Rainbow Octopus is an open-source project created to show how a developer could use IBM’s Watson services in ARKit and Unity to control and manipulate a 3d animated character. Specifically, via the Watson Unity SDK, we capture and send speech to the IBM Speech To Text, and interpret the results using Tone Analyser and Watson Assistant. The responses from these services and Watson’s interpretation of the data would then impact the animated figure – an Octopus.
Blender – Open-source 3d modelling and animation software
Watson Assistant – An AI assistant designed for business, enabling conversational interfaces into any application, device, or channel.
Watson Speech-to-Text – Automatically transcribe audio from 7 languages in real-time with customisation available to improve accuracy for language and content you care most about
Watson Tone Analyser – Analyse emotions and tone of text in what people write online, or from audio transcripts. Predict whether they are happy, sad, confident, and more.
The result is an animated octopus, who could sit with you (via Augmented Reality) and respond to you – both by undertaking the actions you ask of it, and by reacting and showing emotions by changing it’s own colour based on the tone of your voice.
Give it a go!
The code is all available on our public GitHub here.
You’ll need a copy of Unity and an IBM Cloud account (available for free) to get it up and running. Unity will enable you to deploy the AR environment to an iPhone/iPad using ARKit. We can talk to the Octopus using IBM Speech To Text, Tone Analyser, and Watson Assistant, and it will respond in various ways.
As soon as the app is started, ARKit identifies horizontal surfaces within the camera view. When found, the ground is established and the octopus is rendered. As a user, you can then tap on your device’s screen to control the movement of the animated character.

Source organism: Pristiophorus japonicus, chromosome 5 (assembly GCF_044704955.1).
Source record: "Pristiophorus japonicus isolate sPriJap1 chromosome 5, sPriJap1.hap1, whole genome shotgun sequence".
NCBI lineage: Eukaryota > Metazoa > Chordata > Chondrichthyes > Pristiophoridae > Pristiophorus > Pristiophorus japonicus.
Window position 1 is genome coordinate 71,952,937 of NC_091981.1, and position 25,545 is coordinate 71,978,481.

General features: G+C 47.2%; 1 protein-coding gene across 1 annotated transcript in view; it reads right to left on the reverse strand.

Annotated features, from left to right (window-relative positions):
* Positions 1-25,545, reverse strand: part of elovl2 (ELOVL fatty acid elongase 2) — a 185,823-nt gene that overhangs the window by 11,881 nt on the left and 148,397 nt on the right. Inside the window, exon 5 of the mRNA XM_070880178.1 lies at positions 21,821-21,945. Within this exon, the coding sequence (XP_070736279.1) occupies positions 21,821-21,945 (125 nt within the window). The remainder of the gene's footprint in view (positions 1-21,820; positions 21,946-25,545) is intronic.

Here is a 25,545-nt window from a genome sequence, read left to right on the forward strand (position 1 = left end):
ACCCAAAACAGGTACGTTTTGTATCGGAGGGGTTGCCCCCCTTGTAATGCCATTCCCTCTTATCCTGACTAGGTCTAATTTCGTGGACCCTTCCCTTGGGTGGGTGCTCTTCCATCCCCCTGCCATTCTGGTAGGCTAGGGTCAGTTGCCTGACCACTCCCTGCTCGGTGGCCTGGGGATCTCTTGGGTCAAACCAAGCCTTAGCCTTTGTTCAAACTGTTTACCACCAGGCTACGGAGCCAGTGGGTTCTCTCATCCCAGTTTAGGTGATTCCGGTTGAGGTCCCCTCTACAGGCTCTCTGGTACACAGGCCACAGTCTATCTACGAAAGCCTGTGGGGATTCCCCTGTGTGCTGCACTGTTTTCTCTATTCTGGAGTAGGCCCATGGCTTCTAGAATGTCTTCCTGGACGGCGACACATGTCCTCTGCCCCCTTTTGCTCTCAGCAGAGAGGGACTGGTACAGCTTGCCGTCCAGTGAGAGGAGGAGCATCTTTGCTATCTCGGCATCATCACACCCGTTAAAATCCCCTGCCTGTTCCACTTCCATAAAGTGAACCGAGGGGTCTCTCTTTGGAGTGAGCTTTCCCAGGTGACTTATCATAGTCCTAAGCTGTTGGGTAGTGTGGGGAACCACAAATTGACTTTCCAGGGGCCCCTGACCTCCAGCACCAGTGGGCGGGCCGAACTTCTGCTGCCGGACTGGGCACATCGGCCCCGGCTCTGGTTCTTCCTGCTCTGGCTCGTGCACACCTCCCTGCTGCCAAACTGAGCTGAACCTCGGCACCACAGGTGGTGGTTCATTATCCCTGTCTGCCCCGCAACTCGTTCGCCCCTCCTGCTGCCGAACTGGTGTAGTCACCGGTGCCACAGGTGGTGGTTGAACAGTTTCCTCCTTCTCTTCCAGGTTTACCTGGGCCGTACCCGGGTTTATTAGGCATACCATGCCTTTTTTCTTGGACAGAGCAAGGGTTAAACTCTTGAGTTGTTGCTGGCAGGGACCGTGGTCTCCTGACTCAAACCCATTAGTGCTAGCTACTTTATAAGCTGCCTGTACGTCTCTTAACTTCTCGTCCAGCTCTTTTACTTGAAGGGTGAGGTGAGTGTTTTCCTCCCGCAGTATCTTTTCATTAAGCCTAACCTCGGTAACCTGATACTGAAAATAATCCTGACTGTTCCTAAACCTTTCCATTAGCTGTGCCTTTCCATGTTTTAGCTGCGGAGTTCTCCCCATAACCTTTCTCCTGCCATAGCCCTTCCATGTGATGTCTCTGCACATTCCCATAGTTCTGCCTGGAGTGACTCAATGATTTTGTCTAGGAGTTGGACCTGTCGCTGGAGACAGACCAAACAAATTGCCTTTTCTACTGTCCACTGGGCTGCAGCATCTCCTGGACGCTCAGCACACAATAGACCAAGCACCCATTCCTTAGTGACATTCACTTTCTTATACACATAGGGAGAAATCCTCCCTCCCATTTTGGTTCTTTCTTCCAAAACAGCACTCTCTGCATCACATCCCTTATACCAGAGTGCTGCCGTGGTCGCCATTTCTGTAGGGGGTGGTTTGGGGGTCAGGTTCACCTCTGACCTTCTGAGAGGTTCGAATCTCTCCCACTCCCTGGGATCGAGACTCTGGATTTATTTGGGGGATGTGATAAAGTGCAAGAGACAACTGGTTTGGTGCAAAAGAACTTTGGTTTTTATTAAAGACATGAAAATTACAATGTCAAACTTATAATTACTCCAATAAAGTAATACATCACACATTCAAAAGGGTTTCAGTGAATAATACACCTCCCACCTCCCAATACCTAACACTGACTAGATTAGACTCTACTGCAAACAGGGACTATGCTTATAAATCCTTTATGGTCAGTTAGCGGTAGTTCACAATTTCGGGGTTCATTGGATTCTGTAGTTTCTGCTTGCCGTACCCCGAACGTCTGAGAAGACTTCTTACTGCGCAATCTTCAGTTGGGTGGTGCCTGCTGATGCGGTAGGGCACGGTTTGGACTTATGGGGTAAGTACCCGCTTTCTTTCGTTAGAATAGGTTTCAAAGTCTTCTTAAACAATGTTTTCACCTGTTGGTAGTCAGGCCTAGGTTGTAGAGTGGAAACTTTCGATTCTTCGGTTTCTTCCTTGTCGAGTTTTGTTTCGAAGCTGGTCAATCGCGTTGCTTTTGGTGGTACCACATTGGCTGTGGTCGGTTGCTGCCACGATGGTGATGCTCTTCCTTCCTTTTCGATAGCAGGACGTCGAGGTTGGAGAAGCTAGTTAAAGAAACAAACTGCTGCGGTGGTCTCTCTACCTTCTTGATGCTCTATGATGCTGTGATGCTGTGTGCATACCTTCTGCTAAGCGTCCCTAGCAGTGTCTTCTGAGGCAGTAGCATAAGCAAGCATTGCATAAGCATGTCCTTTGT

Cognitive understanding in an animated character
The app is constantly listening too. You can try particular commands and “intents” like:
“Hello! “ – Octopus will wave
“Go for a walk” – Octopus will start walking
“Stop!” – Octopus will get scared – changing colour to yellow – and stop in his tracks
“Jump for Joy” – Octopus will jump up and down, whilst glowing green
“Turn right / left” – Octopus will turn in the indicated direction
“Get bigger / smaller” – Octopus will grow / shrink
A variety of other emotive sentences that cause the Octopus to change colour. Reinforcing that emotion will make that colour become stronger.
“You look happy” will make the octopus go light green. Then, “Jump for Joy” for example, will make the Octopus go a stronger green colour.
The app sends the speech to Watson Speech-To-Text (via the Watson Unity SDK), and receives raw text in response. The app passes the raw text to Watson Assistant and simultaneously to Watson Tone Analyzer – again utilizing the Watson Unity SDK. The results from the Tone Analyzer determine what tone was identified from the stated speech – this may be “joy”, “sadness”, “anger” etc. – and colours the octopus accordingly. The Tone Analyzer only analyzes the content of the words said, rather than the way it was said. Watson Assistant returns an “intent” from the text sent to it. For example if you say “Go forward”, or “Walk”, or “move” – the intent will be “forward” and the Octopus will move forwards.
The project itself was coded by Kevin Brown, modelled on a similar project by Gwilym Newton (https://medium.com/@gwilymnewton/building-the-ibm-emotive-droid-55b2dec26cd8), Joe Pavitt created the 3d octopus and associated animations in Blender, and these were imported into Unity so they could be activated at the right time (via the Animation Controller). Kris Schultz then applied a range of techniques to make the experience slightly smoother.